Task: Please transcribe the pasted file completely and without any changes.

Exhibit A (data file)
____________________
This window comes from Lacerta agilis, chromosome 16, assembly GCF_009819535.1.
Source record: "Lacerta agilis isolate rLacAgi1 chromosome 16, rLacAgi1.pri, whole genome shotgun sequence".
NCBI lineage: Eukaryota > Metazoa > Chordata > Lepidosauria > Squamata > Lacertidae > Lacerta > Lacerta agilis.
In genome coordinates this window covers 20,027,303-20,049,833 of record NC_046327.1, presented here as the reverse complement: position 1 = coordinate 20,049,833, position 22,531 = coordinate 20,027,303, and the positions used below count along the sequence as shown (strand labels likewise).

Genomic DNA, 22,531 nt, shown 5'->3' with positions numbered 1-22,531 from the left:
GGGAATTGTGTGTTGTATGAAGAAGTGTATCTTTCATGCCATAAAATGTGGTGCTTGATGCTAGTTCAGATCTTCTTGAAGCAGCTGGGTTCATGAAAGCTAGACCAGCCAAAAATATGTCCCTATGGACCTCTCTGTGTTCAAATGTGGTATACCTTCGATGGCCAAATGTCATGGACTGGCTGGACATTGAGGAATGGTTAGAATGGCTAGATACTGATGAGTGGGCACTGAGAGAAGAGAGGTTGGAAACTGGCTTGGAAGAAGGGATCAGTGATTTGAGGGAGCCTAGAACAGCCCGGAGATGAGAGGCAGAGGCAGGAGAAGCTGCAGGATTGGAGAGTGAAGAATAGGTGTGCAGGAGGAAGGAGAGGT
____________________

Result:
This window comes from Lacerta agilis, chromosome 16, assembly GCF_009819535.1.
Source record: "Lacerta agilis isolate rLacAgi1 chromosome 16, rLacAgi1.pri, whole genome shotgun sequence".
NCBI lineage: Eukaryota > Metazoa > Chordata > Lepidosauria > Squamata > Lacertidae > Lacerta > Lacerta agilis.
In genome coordinates this window covers 20,027,303-20,049,833 of record NC_046327.1, presented here as the reverse complement: position 1 = coordinate 20,049,833, position 22,531 = coordinate 20,027,303, and the positions used below count along the sequence as shown (strand labels likewise).

Genomic DNA, 22,531 nt, shown 5'->3' with positions numbered 1-22,531 from the left:
GGGAATTGTGTGTTGTATGAAGAAGTGTATCTTTCATGCCATAAAATGTGGTGCTTGATGCTAGTTCAGATCTTCTTGAAGCAGCTGGGTTCATGAAAGCTAGACCAGCCAAAAATATGTCCCTATGGACCTCTCTGTGTTCAAATGTGGTATACCTTCGATGGCCAAATGTCATGGACTGGCTGGACATTGAGGAATGGTTAGAATGGCTAGATACTGATGAGTGGGCACTGAGAGAAGAGAGGTTGGAAACTGGCTTGGAAGAAGGGATCAGTGATTTGAGGGAGCCTAGAACAGCCCGGAGATGAGAGGCAGAGGCAGGAGAAGCTGCAGGATTGGAGAGTGAAGAATAGGTGTGCAGGAGGAAGGAGAGGT